Holy in Toledo

Father Bill Pifher acknowledges that Catholic doctrine, at least when preached in its fullness, makes some Catholics feel uncomfortable, angry or frustrated.

That doesn’t stop him from telling it like it is.

“I will always try to teach the truth, the whole truth,” says the priest, who serves as associate pastor at St. Wendelin parish in Fostoria, Ohio (of the Diocese of Toledo). “I didn’t give up my life to be lukewarm in my priesthood.”

Beverly Reichert, a prayer-group leader at Father Pifher’s previous parish, St. Paul Church in Norwalk, Ohio, states flatly that Father Pifher is “burning with the Holy Spirit. Just by his holy demeanor alone, your spiritual appetite increases and you hunger to become more holy.”

That would help explain his effectiveness with prison ministry.

Lt. Terrie Shean works at the Huron County Jail complex in Norwalk. Asked for evidence of Father Pifher’s impact there, she points out a piano that was recently placed in the facility’s recreational space. It all started, she says, when some prisoners requested permission to attend Midnight Mass at Christmas.

Soon after that, a weekly Mass, healing service and rosary became staples at the jail. After one Mass, 76 prisoners came forward to be prayed over for healing — and many now go to confession every week.

“We are so blessed,” remarks Shean, who, along with being a career law-enforcement and corrections officer, is also a wife and mother of three. “We see Christ in Father Bill and that affects everyone.”

Mass Appeal

Whether at the jail or at St. Wendelin, the heart of Father Pifher’s priestly ministry is the holy sacrifice of the Mass, augmented by the sacrament of reconciliation and Eucharistic adoration.

The latter has been, and will always be, a staple of his priesthood, he says. “I tell people that, regardless of their troubles — marriage difficulties, illness, issues with children, unemployment, whatever — they need to make a holy hour,” he adds. “Take your problems to the Lord by praying before Jesus exposed in the Blessed Sacrament.”

Before being transferred to St. Wendelin last year, Father Pifher served as parochial vicar at St. Paul in Norwalk for four years. He may not have launched perpetual adoration there — it was already up and running — but he did much to promote it and foster its growth.

“We have been blessed with marvelous, holy priests here,” says Reichert. “And we believe that the faithfulness of the parish to Eucharistic adoration has brought that about.”

Father Pifher gives an example of what can happen when people turn to the precious devotion. One day, he led a Eucharistic procession that passed by a house known to be used for drug dealing and other shady transactions. He stopped, faced the house and, raising the Blessed Sacrament in its monstrance, made the Sign of the Cross.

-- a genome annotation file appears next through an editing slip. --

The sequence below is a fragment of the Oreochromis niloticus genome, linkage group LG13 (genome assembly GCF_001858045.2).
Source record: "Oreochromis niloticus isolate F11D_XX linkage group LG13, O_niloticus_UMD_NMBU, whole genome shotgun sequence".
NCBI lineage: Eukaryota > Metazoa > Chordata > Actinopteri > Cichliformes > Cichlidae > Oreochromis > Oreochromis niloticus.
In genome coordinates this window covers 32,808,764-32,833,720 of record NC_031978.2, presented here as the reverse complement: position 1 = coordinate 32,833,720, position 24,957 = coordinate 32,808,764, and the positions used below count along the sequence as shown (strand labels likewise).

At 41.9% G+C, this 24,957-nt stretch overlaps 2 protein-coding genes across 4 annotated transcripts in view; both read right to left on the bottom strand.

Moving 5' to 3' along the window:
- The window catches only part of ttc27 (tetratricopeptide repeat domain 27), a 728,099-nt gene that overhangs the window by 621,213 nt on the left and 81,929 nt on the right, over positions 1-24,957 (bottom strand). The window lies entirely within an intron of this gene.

“Just a year later, everything had changed,” he recalls. “The house had been restored, cleaned up. A family had moved in. The house had been painted and people were seen mowing the lawn.”

Coincidence? Father Pifher doesn’t think so.

Asked how he keeps up with his busy schedule, Father Pifher emphasizes that he anchors his life in prayer. “Without two hours of prayer in the early morning, I couldn’t make it” he says. “I couldn’t even function as a person, let alone a priest.”

In Mary’s Hands

Father Pifher also says that, following the example of Pope John Paul II, he has placed his priesthood in the gentle but secure hands of the Blessed Virgin Mary. An enthusiastic follower of the teachings of St. Louis de Montfort, he renews his consecration “To Jesus Through Mary” every day. 

Father Pifher grew up in the Midwest, the second oldest in a family of two boys and four girls. He remembers the family saying the rosary, but he also recalls regularly being late for Sunday Mass and religious-education classes that, he says, were less than inspiring. Despite the long odds, he thought he heard a calling to become a priest as soon as second grade.

He entered the seminary after graduating from the University of Notre Dame with a bachelor’s degree in English. He was ordained a priest in the Congregation of Holy Cross Fathers on April 9, 1994.

It was the culmination of a long-standing desire to be a diocesan priest ministering in the Toledo area, where he grew up. “This is my home diocese and this is where I am most comfortable,” he says.

Since then, Father Pifher has led numerous pilgrimages to sacred shrines, and he teaches adult classes on the lives of various saints. Whatever his specific methods are in all his priestly activities, they seem to be working.

“I am just edified by the way he says Mass and the enthusiasm with which he preaches the word of God,” says Marilyn Kocher, another parishioner at St. Paul Church. “Through whatever he does, our faith just comes alive. It is so contagious you just can¹t get enough.”

Wally Carew writes from

Medford, Massachusetts.

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